There were a dozen or so people in my house, talking and laughing and eating. I was wrecked. Drained. Spent. Exhausted. I’d spent the day with Bruce Springsteen. Well, so had something like 75,000 others, including everyone now in my house. We were all wrecked. Drained. Spent. Exhausted. But also exhilarated. Inspired. Elevated.
It was April 30, 2006, and Springsteen, debuting the Seeger Sessions Band and its repertoire of songs Pete Seeger had sung, had that afternoon closed the first weekend of the first New Orleans Jazz and Heritage Festival after the devastating flood eight months prior. It was no less than the most moving musical experience I, and most all there, have ever had and likely will ever have. It was just what we needed, catharsis in the pure exuberance of the music (horns and accordion and banjo and wild barroom choruses abounded) and the perfectly honed blade of the song choices, observations and screeds from various ages and various events that now, in the hands of Springsteen, captured all the mix of anger and sorrow of this time with our city of ruin (and yes, that particular song was the emotional killer of the day). But also there were the laughs and release we needed, and the hopes that we, well, hoped could be watered by the tears we shed.
As our housemates and guests ate and chattered in the kitchen, I was in the front room trying to write my thoughts of the day for AOL, for whom I was lead blogger of JazzFest, an intense gig of trying to wrap my head around what was happening here and express it in words, with pretty much no time to think. My catharsis, I guess.
The AOL blog, along with everything else from its editorial features of the time, was wiped from the internet when Huffington Post took over some years ago now. But I did save what wrote, and with official release this week of a superb recording of the Springsteen concert, available here via his web site, I went back to what I’d written. There was so much to say, so much that maybe couldn’t be said, at least in words. But here is what I managed to get out in the moment, filed a short few hours after the last note of “When the Saints” faded into the night:
Bruce and Tears in “City of Ruins”
Posted Apr 30th 2006 9:11PM by Steve Hochman
The rain stayed away, but the tears flowed freely when Bruce Springsteen capped a rousing, moving, inspiring and all-those-other-adjectives-that-long-ago-got-overused-for-the-Boss-at-his-best performance with “My City of Ruins,” turning the key line of his song associated with post-9/11 New York into a very present tense as “my city is in ruins.” And in the process he showed that he was indeed the perfect artist to close the first weekend of the first JazzFest coming as the city tries to recover from ruin. The tears came in his first encore song, following 90 minutes that had already touched with grace and power on hope, frustration, anger, gallows humor — in other words, all the things left floating around New Orleans after the waters receded — exactly in the tradition of Pete Seeger, the folk singer Springsteen has paid tribute to with his new “The Seeger Sessions” album. None of the rumored guests (Edge, Elvis Costello) materialized, but they weren’t needed.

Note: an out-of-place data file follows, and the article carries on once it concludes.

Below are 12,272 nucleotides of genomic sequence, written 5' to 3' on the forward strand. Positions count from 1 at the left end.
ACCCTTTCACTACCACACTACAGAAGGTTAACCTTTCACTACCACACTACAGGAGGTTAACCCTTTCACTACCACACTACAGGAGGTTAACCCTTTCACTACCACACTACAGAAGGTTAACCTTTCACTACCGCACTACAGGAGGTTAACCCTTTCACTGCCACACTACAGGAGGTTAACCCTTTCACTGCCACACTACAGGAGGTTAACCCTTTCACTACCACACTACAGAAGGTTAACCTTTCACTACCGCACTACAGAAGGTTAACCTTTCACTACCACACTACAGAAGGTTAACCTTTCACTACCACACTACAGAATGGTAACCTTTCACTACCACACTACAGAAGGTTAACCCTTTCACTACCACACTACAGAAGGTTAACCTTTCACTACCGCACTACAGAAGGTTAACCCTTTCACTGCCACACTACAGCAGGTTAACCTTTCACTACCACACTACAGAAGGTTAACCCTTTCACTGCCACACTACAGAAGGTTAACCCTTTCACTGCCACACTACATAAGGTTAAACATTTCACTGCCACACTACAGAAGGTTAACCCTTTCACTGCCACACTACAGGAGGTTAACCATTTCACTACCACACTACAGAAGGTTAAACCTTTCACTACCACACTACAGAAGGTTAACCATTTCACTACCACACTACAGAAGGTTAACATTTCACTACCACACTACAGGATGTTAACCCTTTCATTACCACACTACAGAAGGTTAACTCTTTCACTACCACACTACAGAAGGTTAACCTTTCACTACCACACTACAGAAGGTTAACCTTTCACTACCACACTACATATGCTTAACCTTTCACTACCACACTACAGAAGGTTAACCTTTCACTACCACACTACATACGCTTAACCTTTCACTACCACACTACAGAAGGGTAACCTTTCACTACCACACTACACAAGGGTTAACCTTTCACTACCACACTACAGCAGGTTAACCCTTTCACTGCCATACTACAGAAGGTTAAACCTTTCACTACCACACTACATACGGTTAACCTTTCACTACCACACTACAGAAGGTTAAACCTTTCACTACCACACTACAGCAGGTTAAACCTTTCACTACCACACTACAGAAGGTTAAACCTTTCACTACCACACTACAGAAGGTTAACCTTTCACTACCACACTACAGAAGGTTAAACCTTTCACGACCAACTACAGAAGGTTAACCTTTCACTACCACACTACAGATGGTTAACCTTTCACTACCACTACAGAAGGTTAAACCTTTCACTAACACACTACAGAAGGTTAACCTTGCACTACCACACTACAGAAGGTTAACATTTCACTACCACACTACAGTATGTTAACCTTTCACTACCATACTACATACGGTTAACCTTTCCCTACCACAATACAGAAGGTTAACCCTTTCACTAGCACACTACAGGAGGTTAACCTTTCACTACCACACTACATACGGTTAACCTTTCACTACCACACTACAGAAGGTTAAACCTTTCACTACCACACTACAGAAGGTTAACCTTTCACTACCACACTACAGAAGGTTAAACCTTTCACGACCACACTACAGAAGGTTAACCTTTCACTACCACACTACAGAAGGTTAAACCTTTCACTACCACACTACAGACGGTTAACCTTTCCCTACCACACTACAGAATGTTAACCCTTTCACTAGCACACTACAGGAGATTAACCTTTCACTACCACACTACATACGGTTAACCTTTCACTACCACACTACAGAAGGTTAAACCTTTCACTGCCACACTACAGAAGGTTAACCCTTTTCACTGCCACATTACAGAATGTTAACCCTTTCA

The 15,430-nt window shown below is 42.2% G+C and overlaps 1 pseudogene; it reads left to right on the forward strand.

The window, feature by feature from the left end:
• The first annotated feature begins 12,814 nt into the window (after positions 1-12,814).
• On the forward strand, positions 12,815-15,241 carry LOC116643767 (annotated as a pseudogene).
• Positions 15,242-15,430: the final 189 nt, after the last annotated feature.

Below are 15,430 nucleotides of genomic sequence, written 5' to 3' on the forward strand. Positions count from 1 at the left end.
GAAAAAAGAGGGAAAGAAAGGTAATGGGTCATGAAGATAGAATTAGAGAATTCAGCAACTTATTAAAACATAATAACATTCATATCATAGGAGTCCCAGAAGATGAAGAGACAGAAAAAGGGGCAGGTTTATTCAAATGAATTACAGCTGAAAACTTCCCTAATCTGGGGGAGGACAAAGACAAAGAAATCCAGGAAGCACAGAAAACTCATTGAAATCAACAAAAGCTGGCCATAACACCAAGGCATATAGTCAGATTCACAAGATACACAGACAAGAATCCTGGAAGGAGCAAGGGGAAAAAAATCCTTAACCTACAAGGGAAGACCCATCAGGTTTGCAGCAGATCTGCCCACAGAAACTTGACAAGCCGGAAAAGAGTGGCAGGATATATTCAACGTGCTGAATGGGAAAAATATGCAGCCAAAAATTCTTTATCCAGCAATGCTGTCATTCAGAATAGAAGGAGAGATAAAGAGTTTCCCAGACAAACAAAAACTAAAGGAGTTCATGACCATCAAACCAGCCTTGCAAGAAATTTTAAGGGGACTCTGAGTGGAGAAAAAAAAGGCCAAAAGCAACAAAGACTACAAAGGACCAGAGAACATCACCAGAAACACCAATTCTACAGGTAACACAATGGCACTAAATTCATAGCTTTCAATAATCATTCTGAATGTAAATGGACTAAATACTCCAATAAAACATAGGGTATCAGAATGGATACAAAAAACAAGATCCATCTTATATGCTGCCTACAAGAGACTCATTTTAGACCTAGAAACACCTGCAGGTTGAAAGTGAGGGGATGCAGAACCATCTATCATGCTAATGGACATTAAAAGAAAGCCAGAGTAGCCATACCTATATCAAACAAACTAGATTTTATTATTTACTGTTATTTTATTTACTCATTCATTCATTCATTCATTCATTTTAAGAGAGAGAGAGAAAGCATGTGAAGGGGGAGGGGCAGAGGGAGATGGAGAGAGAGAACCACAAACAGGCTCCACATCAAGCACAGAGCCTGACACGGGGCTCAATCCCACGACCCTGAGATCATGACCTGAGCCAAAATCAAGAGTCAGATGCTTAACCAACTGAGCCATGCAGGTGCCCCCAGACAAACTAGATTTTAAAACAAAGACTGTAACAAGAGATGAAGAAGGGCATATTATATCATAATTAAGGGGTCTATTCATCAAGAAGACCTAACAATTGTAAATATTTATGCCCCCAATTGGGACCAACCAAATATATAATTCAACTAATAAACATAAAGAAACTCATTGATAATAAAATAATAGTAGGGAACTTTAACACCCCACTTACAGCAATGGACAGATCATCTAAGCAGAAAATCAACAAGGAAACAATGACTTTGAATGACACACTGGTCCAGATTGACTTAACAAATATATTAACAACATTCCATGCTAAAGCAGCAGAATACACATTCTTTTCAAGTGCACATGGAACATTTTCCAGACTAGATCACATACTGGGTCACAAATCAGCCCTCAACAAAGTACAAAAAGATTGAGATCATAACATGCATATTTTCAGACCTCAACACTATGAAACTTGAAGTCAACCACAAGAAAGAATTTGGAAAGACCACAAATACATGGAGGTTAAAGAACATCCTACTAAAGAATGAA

In full hootenanny mode with as many as 19 backing musicians wielding fiddles, banjo, pedal steel and horns among other things, he brought old spirituals (the opening “Mary Don’t You Weep” with its line about Noah being shown a rainbow and the stern prophesy of “no more water but fire next time”), workers tales of tragic nobility (“John Henry,” a tale of sweat equity if there ever was one) and civil rights anthems (“Keep Your Eyes on the Prize”), making them all relevant to the immediate surroundings not just with the lyrics and tone, but with dips into New Orleans music traditions. The horns in particular mixed Dixieland and second-line funk, and Springsteen’s own early ’80s song “Johnny 99” was turned into something that could have been a rollicking number from the late New Orleans pianist Professor Longhair, under a portrait of whom Springsteen performed on the Acura Stage, well over 70,000 captured by every note.
As for the anger, he offered a revision of the Depression-era Blind Alfred Reed song “How Can a Poor Man Stands Such Times and Live,” writing three new verses specifically themed to the Gulf Coast renewal. Introducing the song, he told of having toured the areas of devastation on Saturday, saying he never imagined he’d see such a thing in an American city, condemning the “criminal ineptitude” and “political crony-ism” that contributed to the disaster and dedicating the song to “President Bystander.”
And then there was “My City of Ruins.” How does one follow that? The frivolous sing-along “Buffalo Gals” would seem a strange choice, but this is Bruce and he and his band made it perfect, with the whole audience now showing broad grins. After that was his own “You Can Look But You Better Not Touch,” a fun if trivial rocker, but here turned into a celebrative zydeco hip-shaker. And then he went into really dangerous territory, as he himself admitted, taking on the song most associated with the city, “When the Saints Go Marching In.” But he spoke of his own love for the city (noting that he and wife Patti Scialfa came here when they were first “fooling around” and, with a laugh, that “no one found us either”) and he played it slow, with band member Mark Anthony Thompson sharing some of the vocals and focusing on some lesser-known verses — “I am waiting for the morning, when the new world is revealed . . . ”
The tears returned. And the smiles.